2014-08-10 15.43.46 2014-08-10 15.43.55

I have my quote of the day and the date all ready to go. I have the YEARS agenda already written out. I have not put my calculators in the handy dandy $5.00 shoe caddy from Ross yet. And some teachers have not picked up their calculators as of yet.

And then I was looking at the board and I realized I did not want to do the “you are here” I did last year, so I channeled my inner craft geek again and made these:

2014-08-10 15.45.17 One for Stats, one for Algebra. They are shiny because the glue is not dry yet, but once they are dry they will be stuck to the board with the two blue magnets sitting there.

And finally, because of this post from Jared Derksen I made a Pronoun Swear Jar. I will ask for $.25 each time a pronoun is used in class discussion. I figure the money can go towards AP Exams or an AP party at the end of the year, but either way it will go back to the learners. Nothing major, but here are pics:

2014-08-10 16.16.27 2014-08-10 16.16.21

There is my classroom. I will post about the first day activities tomorrow. I will NOT be going over the syllabus, but I DO have activities all planned out. Learning activities. My learners will be working from day one. No downtime.

I hope your first day of class goes well too!

Jul 162014

I have been thinking a lot about growth mindset lately (really, what teacher is not.) But I have really been trying to come up with positive, constructive ways to model and use it in the classroom as a way to change the learners beliefs.

One way I came up with using it is to have some statements that I can use consistently when learners are struggling in class. My personal challenge when dealing with the fixed mindset is what to say, how to constructively come back with something that will start impacting beliefs. As a teacher, we hear it, but how do we respond? It has to be consistent or we lose their focus. These cannot just be quotes on the wall, but statements delivered with conviction face to face to have an impact.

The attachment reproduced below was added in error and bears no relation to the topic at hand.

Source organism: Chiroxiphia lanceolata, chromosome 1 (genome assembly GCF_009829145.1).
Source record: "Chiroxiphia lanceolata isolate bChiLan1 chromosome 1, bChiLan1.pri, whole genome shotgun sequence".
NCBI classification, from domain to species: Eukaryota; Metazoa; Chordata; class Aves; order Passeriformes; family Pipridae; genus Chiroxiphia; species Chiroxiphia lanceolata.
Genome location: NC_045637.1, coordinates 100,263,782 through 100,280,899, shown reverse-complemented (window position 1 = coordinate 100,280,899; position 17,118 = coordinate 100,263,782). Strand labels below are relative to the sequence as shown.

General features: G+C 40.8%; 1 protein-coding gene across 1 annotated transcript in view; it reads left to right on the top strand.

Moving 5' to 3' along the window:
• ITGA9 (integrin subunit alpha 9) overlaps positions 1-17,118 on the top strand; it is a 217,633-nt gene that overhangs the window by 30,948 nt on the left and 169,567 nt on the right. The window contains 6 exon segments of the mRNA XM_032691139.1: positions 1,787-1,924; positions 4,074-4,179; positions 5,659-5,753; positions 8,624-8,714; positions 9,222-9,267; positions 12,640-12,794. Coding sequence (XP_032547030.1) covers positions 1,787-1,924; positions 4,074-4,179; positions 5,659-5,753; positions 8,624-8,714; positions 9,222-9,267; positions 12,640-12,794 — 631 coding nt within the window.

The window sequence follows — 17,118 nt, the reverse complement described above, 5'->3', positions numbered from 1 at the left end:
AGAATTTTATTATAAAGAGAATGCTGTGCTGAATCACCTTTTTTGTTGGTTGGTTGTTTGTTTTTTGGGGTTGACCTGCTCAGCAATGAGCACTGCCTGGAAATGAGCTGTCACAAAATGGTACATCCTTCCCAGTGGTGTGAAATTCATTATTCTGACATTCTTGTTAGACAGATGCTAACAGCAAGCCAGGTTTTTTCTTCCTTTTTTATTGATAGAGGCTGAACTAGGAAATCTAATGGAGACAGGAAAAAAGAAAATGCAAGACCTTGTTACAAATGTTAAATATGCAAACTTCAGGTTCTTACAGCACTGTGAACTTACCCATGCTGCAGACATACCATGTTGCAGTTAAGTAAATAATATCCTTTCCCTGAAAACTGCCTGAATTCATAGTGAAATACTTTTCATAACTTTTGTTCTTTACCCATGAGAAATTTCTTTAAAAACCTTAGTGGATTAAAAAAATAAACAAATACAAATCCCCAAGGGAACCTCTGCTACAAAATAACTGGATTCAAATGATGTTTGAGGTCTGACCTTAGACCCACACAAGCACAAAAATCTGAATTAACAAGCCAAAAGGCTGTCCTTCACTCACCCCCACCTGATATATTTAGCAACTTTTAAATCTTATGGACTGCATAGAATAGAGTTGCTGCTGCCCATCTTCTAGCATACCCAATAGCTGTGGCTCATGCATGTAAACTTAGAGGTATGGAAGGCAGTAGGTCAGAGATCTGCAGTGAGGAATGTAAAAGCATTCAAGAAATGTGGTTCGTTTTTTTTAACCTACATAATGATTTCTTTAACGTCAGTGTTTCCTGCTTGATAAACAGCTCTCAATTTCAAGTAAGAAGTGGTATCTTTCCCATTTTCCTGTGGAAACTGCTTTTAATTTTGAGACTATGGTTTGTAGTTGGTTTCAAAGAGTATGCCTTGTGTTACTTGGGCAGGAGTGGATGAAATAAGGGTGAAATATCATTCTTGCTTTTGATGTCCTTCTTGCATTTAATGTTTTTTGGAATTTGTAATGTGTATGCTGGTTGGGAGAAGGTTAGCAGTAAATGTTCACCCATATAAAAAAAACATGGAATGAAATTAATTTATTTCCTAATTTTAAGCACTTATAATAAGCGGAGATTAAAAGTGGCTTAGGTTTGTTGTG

So, here are some statements I hope to use in my classroom. I am going to print them out and post them where I can see them every day in the morning and before every class to remind myself to use them until I don’t need the list any more.

Learner Says or is Doing: Teacher (ME!) says:
Learner is struggling with material “If it was easy, I would not waste your time with it”
Learner whips through problem, too easy “I apologize for wasting your time, I will find something more appropriate for you.”
“This is too hard.” “What strategies have we discussed that could help you get started?”
“This is too hard.” “It is difficult now, but so was adding in elementary school. You overcame that with effort and you will overcome this with effort.”
“I am not good at this.” “The more you practice the math, the better at it you will become.”
“This is easy.” “I am glad you understand this, can you develop a more complex idea with it that challenges you?”
“This is as good as I can do.” “You can always improve, as long as you give it some more effort. What other strategy have you not used yet?”
“I made a mistake, I can’t do this.” “Mistakes are how we learn. If it was easy, you wouldn’t be learning anything new.”
“This is good enough.” “Is this your best work to show your learning?”
“I didn’t get it on the first try, so I won’t.” “So your plan A didn’t work out. Good thing there are 25 more letters. Start on plan B.”
“You are just too hard on us. We can’t do it.” “I’m giving you this assignment because I have very high expectations and I know that you can reach them.”


The goal here is to have a bank of statements that reinforce growth mindset that are easy to memorize, adopt, use and believe in so that every day I am consistently changing the dialogue in the classroom. I have found that it is easy to get sideswiped by a comment and not have a positive response handy. My goal is to fix that.


Any suggestions? Additions? Changes?